Crownsville Hospital

(Hospital for the Negro Insane in Maryland)

1520 Crownsville Street, Crownsville, MD

Status: Former Insane Asylum; Partially Repurposed; Private Property (No Trespassing)

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History

This asylum was created by an act of the Maryland General Assembly in April 1911. Within the act it was stipulated that the facility not be within the Baltimore city limits. In fact, the site had already been purchased the previous year for $19,000 ($617,000 in 2024 dollars) in Crownsville.

Before this facility, African American mentally ill were generally chained up in the dark basements of prisons and almshouses.

The first patients arrived in 1911 but lived in a work camp; the first actual building wasn’t constructed until October 1912. Male patients were given hard labor and female patients would sew clothes for both other patients and the staff.

Due to the cramped conditions, and inability to isolate sick patients, smallpox, scarlet fever and especially tuberculosis took a terrible toll on the patients. There was, of course, a separate State facility for all white patients in other asylums who were sick.

Due, in the most part, to tuberculosis almost 40% of the patients in this facility would die in the first half of the 20th century.

The facility was constantly overcrowded and understaffed – often just 2 doctors and 15 nurses – but by the 1940’s this had reached a crisis point. As an example, one night in 1945 90 criminally insane patients were being cared for by only 1 staff member.

Until the 1950’s lobotomies were frequently used just to make the mentally ill easier to care for.

Until 1948 all staff at the facility were white. Until 1952 the hospital was forbidden to hire any non-white staff for direct patient care positions. This directive was from the Maryland government.

In 1954 the superintendent of the hospital transferred 15 children under 6 to a white training school. He was severely reprimanded – once again by the State government – and eventually had to resign.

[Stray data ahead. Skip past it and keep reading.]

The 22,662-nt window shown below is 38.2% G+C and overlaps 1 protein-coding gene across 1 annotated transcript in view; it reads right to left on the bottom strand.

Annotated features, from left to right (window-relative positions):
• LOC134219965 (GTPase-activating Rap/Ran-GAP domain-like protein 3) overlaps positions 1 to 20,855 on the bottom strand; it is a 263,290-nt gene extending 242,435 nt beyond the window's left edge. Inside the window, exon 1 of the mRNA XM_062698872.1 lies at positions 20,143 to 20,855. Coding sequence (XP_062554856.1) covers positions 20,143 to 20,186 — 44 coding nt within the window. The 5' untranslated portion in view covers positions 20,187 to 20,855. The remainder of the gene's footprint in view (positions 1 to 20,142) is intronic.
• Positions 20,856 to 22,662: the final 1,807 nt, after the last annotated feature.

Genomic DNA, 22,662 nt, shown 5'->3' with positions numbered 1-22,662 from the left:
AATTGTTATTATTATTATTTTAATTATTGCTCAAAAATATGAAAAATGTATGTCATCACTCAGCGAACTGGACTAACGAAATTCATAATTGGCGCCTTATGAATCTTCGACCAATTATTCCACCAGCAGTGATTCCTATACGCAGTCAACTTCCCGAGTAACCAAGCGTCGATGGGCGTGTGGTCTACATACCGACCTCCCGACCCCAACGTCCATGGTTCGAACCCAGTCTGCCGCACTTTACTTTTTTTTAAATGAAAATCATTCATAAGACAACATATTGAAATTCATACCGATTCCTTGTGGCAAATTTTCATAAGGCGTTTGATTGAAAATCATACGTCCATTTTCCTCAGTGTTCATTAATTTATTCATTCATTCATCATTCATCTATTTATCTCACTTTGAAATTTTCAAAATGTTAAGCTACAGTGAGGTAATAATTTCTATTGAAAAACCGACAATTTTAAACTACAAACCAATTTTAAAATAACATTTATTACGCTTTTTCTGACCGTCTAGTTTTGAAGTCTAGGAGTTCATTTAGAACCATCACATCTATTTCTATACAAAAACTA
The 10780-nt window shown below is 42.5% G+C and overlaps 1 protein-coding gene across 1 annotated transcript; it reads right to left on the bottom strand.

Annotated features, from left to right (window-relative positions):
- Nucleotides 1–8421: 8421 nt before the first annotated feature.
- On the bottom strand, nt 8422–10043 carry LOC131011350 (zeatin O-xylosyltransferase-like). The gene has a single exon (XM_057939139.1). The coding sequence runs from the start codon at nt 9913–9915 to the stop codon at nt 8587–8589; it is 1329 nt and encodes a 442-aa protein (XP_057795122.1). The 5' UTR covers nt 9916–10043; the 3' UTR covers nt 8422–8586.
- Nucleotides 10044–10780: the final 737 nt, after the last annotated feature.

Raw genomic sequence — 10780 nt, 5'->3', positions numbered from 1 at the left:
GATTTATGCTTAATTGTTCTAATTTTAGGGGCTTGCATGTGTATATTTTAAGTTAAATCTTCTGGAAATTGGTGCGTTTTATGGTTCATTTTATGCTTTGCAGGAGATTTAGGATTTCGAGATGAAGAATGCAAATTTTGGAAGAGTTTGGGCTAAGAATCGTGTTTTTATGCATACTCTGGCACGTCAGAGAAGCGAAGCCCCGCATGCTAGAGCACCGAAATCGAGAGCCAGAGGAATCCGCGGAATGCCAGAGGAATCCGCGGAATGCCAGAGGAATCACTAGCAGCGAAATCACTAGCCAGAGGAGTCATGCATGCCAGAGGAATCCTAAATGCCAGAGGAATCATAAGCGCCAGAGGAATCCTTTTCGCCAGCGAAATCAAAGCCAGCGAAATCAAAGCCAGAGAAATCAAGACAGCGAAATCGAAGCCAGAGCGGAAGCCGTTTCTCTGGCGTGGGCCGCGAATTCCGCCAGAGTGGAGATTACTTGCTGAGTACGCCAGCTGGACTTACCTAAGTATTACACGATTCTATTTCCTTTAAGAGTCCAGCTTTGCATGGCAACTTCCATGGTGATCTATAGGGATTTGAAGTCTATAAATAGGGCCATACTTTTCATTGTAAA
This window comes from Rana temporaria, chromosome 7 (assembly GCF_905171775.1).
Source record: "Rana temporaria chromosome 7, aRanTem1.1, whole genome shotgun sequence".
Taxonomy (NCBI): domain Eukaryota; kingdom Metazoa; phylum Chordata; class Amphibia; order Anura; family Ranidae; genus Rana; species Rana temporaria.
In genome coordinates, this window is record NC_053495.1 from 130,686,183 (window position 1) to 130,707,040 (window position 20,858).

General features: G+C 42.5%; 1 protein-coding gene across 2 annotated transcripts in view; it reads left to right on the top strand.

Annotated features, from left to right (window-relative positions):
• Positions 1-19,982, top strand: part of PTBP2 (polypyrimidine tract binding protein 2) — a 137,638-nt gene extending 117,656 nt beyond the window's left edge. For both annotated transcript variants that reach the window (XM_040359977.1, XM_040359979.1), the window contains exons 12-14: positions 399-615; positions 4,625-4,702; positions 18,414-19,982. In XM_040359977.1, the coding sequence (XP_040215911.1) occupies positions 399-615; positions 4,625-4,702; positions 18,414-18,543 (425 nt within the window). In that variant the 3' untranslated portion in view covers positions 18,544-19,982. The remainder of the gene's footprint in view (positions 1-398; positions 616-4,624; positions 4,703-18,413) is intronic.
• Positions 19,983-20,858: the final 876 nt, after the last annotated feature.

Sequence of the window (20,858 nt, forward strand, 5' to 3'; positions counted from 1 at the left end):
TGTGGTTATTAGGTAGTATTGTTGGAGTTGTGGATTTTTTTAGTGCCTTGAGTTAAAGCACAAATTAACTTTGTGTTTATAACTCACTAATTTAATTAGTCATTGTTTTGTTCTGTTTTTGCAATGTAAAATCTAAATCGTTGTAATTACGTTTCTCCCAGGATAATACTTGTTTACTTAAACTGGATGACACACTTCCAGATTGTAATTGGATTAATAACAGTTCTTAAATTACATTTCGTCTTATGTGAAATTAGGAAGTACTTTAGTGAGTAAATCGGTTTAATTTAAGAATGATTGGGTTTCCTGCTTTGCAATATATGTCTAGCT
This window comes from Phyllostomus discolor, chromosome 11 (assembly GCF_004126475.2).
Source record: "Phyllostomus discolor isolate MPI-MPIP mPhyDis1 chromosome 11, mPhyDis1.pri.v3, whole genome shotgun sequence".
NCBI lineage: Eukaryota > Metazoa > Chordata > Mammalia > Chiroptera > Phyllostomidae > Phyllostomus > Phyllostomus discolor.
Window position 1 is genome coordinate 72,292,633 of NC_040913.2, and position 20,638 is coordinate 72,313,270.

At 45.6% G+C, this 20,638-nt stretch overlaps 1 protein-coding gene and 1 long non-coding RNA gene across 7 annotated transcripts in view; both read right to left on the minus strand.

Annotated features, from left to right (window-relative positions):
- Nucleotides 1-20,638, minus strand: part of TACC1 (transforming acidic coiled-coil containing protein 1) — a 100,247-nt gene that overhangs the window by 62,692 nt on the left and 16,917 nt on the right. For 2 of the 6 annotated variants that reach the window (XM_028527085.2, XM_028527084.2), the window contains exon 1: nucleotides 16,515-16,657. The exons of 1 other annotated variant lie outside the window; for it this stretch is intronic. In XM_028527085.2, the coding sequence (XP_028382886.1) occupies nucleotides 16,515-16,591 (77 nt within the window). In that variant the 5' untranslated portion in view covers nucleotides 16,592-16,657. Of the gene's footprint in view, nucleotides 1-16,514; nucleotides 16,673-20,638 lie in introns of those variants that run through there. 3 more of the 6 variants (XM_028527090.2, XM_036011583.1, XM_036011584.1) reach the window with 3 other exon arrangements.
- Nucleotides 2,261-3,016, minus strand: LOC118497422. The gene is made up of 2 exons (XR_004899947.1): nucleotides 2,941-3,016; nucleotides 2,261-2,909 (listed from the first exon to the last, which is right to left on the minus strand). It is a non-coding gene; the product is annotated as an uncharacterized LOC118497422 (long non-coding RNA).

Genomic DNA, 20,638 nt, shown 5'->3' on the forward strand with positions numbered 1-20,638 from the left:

Forced unpaid labor was considered part of a patient’s treatment and those too ill or unwilling to work were forbidden from leaving the buildings and getting fresh air on the grounds. Female patients cared for other patients who were unable to care for themselves – including being unable to feed themselves – due to the massive staff shortages.

In 1964 an African-American superintendent was appointed to the facility. He organized free medications for day program patients and opened multiple training programs which included a number of international students.

These new staff members became outspoken against the State government’s policy of dumping patients in shelters, or just on the street, to alleviate overcrowding.

In the 1980’s – as with other institutions caring for the mentally ill – the creation of anti-psychotic medications led to a steady decline in patient population.

In 2004 the site was closed down with all remaining patients transferred to other Maryland psychiatric hospitals.

The old buildings still remain on the former campus – with a few being repurposed – but as of 2024 there no accepted plan on what to do with the site which is 447 acres.

A non-profit has been set up which seeks to renovate the campus and open the buildings up for new tenants but, as with many other similar situations all over the Country, money is constant issue.

 

Paranormal Activity

Apparitions of both staff and patients are reported both on the grounds and in the empty buildings. Ghost faces are seen looking out of the windows.

Unexplained noises are frequently heard in the buildings including disembodied voices; phantom footsteps; screaming; crying; laughter; loud bangs and anything else you can imagine.

Time and dimensional slips; objects moving on their own including opening and closing of doors and windows; electrical disturbances; touches, tugs and pulls by unseen entities; feelings of being watched; light anomalies empathic sensations of fear and sadness.